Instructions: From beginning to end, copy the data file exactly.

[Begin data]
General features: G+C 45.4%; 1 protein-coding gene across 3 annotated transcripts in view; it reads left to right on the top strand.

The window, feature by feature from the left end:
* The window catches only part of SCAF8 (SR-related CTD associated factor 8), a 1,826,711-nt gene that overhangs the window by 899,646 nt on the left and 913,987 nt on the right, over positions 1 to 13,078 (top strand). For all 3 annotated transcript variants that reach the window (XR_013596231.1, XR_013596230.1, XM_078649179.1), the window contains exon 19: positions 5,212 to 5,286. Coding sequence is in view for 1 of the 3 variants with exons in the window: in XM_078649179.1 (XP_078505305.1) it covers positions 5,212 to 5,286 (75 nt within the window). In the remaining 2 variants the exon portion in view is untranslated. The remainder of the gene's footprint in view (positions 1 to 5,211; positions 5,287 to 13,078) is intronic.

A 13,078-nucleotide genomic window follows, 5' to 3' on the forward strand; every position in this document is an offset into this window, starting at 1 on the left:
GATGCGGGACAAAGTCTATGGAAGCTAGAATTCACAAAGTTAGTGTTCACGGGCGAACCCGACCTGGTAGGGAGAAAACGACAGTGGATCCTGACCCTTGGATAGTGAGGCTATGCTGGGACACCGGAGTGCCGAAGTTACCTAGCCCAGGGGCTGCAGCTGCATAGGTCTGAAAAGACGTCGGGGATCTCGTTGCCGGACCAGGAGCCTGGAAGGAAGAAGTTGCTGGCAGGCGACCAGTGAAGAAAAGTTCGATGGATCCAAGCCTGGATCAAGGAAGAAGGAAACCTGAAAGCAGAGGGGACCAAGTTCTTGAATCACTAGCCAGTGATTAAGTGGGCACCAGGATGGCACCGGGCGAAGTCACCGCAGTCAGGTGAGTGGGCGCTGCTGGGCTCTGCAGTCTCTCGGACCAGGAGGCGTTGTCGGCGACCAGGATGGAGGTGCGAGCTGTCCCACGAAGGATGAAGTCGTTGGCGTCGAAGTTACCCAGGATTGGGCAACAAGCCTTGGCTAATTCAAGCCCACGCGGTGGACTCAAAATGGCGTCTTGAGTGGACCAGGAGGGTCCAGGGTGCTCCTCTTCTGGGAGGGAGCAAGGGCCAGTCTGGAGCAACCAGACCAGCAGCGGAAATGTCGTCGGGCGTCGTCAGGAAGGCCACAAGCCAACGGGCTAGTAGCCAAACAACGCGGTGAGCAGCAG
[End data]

General features: G+C 45.4%; 1 protein-coding gene across 3 annotated transcripts in view; it reads left to right on the top strand.

The window, feature by feature from the left end:
* The window catches only part of SCAF8 (SR-related CTD associated factor 8), a 1,826,711-nt gene that overhangs the window by 899,646 nt on the left and 913,987 nt on the right, over positions 1 to 13,078 (top strand). For all 3 annotated transcript variants that reach the window (XR_013596231.1, XR_013596230.1, XM_078649179.1), the window contains exon 19: positions 5,212 to 5,286. Coding sequence is in view for 1 of the 3 variants with exons in the window: in XM_078649179.1 (XP_078505305.1) it covers positions 5,212 to 5,286 (75 nt within the window). In the remaining 2 variants the exon portion in view is untranslated. The remainder of the gene's footprint in view (positions 1 to 5,211; positions 5,287 to 13,078) is intronic.

A 13,078-nucleotide genomic window follows, 5' to 3' on the forward strand; every position in this document is an offset into this window, starting at 1 on the left:
GATGCGGGACAAAGTCTATGGAAGCTAGAATTCACAAAGTTAGTGTTCACGGGCGAACCCGACCTGGTAGGGAGAAAACGACAGTGGATCCTGACCCTTGGATAGTGAGGCTATGCTGGGACACCGGAGTGCCGAAGTTACCTAGCCCAGGGGCTGCAGCTGCATAGGTCTGAAAAGACGTCGGGGATCTCGTTGCCGGACCAGGAGCCTGGAAGGAAGAAGTTGCTGGCAGGCGACCAGTGAAGAAAAGTTCGATGGATCCAAGCCTGGATCAAGGAAGAAGGAAACCTGAAAGCAGAGGGGACCAAGTTCTTGAATCACTAGCCAGTGATTAAGTGGGCACCAGGATGGCACCGGGCGAAGTCACCGCAGTCAGGTGAGTGGGCGCTGCTGGGCTCTGCAGTCTCTCGGACCAGGAGGCGTTGTCGGCGACCAGGATGGAGGTGCGAGCTGTCCCACGAAGGATGAAGTCGTTGGCGTCGAAGTTACCCAGGATTGGGCAACAAGCCTTGGCTAATTCAAGCCCACGCGGTGGACTCAAAATGGCGTCTTGAGTGGACCAGGAGGGTCCAGGGTGCTCCTCTTCTGGGAGGGAGCAAGGGCCAGTCTGGAGCAACCAGACCAGCAGCGGAAATGTCGTCGGGCGTCGTCAGGAAGGCCACAAGCCAACGGGCTAGTAGCCAAACAACGCGGTGAGCAGCAG